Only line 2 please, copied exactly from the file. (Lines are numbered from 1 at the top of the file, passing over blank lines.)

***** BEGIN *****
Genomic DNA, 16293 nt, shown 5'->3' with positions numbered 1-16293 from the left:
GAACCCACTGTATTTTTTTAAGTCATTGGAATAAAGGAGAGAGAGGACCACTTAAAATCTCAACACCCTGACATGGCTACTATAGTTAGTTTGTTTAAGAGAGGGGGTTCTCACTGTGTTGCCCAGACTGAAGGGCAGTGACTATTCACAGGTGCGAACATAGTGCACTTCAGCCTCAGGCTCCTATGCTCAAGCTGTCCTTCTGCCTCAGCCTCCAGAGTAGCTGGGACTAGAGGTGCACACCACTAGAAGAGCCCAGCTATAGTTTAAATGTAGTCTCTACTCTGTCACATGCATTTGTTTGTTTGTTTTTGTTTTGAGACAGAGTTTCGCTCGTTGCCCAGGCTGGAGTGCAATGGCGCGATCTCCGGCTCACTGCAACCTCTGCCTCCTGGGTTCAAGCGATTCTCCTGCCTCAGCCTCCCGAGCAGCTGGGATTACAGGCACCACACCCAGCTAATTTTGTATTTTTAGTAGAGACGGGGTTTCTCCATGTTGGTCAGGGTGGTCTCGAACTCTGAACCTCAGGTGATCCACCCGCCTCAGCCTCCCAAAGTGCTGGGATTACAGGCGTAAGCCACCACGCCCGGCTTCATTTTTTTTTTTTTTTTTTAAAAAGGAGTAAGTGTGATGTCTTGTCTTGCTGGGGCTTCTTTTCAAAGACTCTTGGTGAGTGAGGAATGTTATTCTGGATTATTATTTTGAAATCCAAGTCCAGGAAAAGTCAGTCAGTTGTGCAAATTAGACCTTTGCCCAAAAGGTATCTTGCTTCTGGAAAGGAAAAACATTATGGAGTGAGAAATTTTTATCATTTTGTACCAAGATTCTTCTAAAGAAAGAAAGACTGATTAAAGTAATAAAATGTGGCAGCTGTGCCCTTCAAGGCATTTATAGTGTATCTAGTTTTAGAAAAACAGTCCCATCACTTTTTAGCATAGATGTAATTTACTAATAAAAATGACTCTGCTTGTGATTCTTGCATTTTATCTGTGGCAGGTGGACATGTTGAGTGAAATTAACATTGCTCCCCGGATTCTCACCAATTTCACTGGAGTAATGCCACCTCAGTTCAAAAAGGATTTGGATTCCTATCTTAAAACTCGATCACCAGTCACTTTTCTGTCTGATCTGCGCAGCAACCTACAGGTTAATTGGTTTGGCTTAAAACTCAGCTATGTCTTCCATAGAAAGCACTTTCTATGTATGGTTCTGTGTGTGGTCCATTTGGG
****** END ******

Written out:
GAACCCACTGTATTTTTTTAAGTCATTGGAATAAAGGAGAGAGAGGACCACTTAAAATCTCAACACCCTGACATGGCTACTATAGTTAGTTTGTTTAAGAGAGGGGGTTCTCACTGTGTTGCCCAGACTGAAGGGCAGTGACTATTCACAGGTGCGAACATAGTGCACTTCAGCCTCAGGCTCCTATGCTCAAGCTGTCCTTCTGCCTCAGCCTCCAGAGTAGCTGGGACTAGAGGTGCACACCACTAGAAGAGCCCAGCTATAGTTTAAATGTAGTCTCTACTCTGTCACATGCATTTGTTTGTTTGTTTTTGTTTTGAGACAGAGTTTCGCTCGTTGCCCAGGCTGGAGTGCAATGGCGCGATCTCCGGCTCACTGCAACCTCTGCCTCCTGGGTTCAAGCGATTCTCCTGCCTCAGCCTCCCGAGCAGCTGGGATTACAGGCACCACACCCAGCTAATTTTGTATTTTTAGTAGAGACGGGGTTTCTCCATGTTGGTCAGGGTGGTCTCGAACTCTGAACCTCAGGTGATCCACCCGCCTCAGCCTCCCAAAGTGCTGGGATTACAGGCGTAAGCCACCACGCCCGGCTTCATTTTTTTTTTTTTTTTTTAAAAAGGAGTAAGTGTGATGTCTTGTCTTGCTGGGGCTTCTTTTCAAAGACTCTTGGTGAGTGAGGAATGTTATTCTGGATTATTATTTTGAAATCCAAGTCCAGGAAAAGTCAGTCAGTTGTGCAAATTAGACCTTTGCCCAAAAGGTATCTTGCTTCTGGAAAGGAAAAACATTATGGAGTGAGAAATTTTTATCATTTTGTACCAAGATTCTTCTAAAGAAAGAAAGACTGATTAAAGTAATAAAATGTGGCAGCTGTGCCCTTCAAGGCATTTATAGTGTATCTAGTTTTAGAAAAACAGTCCCATCACTTTTTAGCATAGATGTAATTTACTAATAAAAATGACTCTGCTTGTGATTCTTGCATTTTATCTGTGGCAGGTGGACATGTTGAGTGAAATTAACATTGCTCCCCGGATTCTCACCAATTTCACTGGAGTAATGCCACCTCAGTTCAAAAAGGATTTGGATTCCTATCTTAAAACTCGATCACCAGTCACTTTTCTGTCTGATCTGCGCAGCAACCTACAGGTTAATTGGTTTGGCTTAAAACTCAGCTATGTCTTCCATAGAAAGCACTTTCTATGTATGGTTCTGTGTGTGGTCCATTTGGG